Residence Hall Quiet Hours Found to Have No Effect on Voices in Student’s Head
by Drew Thomas-Nathan
PARKSIDE– A recent scientific study concluded that the designated quiet hour periods at the USC residence halls do nothing to silence the many voices in one poor student’s head.
“They won’t shut up, no matter how many times I politely shout!” volunteered Joey Jay, the lone subject of the study. “All my yelling does is get me in hot water for waking up everybody else!”
Jay initially believed that the strict rules clearly laid out at his first floor meeting would be enough to give his unwieldy headspace a rest. “The RA was so stern when he described the harsh talking to we’d receive if we made a peep past 11 p.m.”
Jay expressed his disappointment in the first field test’s results. Reports indicate the various ghoulish tones that haunt this kid around the clock weren’t bothered by what they described as “artificial limits devised by mortals.”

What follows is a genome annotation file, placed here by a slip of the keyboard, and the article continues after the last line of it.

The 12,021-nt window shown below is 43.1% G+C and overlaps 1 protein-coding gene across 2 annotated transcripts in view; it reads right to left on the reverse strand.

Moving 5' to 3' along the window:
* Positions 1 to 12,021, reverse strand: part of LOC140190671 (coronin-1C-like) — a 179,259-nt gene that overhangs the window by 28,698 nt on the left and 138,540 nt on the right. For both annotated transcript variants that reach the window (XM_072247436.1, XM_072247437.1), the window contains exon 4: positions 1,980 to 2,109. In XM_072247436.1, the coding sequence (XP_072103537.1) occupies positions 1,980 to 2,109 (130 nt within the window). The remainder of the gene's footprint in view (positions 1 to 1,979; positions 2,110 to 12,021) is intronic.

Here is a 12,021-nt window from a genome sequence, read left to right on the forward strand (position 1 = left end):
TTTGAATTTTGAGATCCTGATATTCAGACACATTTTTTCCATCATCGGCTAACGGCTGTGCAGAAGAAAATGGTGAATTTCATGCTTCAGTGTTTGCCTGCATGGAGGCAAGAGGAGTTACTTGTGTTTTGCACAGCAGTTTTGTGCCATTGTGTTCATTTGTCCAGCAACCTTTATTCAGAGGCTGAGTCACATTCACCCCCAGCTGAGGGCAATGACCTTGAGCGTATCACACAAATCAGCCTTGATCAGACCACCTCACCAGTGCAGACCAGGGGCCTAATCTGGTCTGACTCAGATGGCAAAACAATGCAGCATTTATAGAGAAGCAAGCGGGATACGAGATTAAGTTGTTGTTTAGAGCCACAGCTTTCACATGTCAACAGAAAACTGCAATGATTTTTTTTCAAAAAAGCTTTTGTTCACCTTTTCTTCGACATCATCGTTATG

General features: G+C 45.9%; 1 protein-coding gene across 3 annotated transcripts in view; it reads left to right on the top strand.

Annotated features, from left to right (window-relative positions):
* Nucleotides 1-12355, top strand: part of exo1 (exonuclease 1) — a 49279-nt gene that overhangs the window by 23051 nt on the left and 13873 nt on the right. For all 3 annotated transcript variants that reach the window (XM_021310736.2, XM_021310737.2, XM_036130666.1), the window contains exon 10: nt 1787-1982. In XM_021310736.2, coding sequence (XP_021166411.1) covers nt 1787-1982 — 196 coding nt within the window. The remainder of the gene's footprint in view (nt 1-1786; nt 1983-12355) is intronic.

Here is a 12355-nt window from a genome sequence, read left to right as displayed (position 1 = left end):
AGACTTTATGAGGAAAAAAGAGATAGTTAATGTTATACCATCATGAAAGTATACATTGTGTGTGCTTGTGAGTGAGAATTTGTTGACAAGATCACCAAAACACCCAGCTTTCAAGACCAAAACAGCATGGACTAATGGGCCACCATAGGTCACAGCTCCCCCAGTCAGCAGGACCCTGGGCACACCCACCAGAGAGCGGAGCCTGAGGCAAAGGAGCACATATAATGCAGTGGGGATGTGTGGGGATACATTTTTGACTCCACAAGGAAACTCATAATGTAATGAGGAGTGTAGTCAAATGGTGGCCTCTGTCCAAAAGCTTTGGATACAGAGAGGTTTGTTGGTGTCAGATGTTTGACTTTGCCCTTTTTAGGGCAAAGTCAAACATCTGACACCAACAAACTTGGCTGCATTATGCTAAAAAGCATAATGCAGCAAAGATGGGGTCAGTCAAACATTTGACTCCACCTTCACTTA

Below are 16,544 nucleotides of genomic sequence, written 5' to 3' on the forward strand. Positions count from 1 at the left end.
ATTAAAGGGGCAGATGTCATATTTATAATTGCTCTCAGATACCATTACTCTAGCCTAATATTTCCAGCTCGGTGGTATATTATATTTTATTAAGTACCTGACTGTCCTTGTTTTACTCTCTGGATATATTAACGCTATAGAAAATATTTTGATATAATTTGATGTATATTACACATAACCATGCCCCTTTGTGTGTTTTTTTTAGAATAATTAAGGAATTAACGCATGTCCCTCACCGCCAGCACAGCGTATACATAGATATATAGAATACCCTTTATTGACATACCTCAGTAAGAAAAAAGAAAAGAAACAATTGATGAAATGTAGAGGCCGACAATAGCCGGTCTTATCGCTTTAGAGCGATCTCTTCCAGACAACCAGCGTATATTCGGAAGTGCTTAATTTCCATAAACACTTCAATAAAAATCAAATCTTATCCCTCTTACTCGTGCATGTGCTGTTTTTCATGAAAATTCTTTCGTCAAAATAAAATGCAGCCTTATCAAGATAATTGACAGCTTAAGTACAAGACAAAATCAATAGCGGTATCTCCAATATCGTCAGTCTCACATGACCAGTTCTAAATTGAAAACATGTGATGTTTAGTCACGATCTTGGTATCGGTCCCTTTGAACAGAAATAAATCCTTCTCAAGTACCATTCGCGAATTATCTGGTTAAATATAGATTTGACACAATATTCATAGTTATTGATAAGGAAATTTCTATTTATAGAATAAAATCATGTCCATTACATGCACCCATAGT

“They just kept going like Energizer Bunnies of noise! They ran out of actually scary stuff to say a while ago so now they list off canned soup ingredients. But loudly!” Jay explained.
Marie Freudberg, the psychiatrist who conducted the study, offered her own analysis. “We all have voices inside our heads, and a lot of who we are as individuals hinges on how much we heed those voices. Even if they’re just trying to make us hungry for cheap soup.”
“Enforcement of quiet hours will continue to be played by ear,” said R.A. Toby Jefferson. “However, said enforcement cannot possibly extend to the contents of students’ own minds as that would probably violate the Fourth Amendment and also be kinda 1984-y.”
At press time, Jay seemed resolved to his fate. “Still better than having to listen to that tuba guy practice down the hall after 11:30 pm.”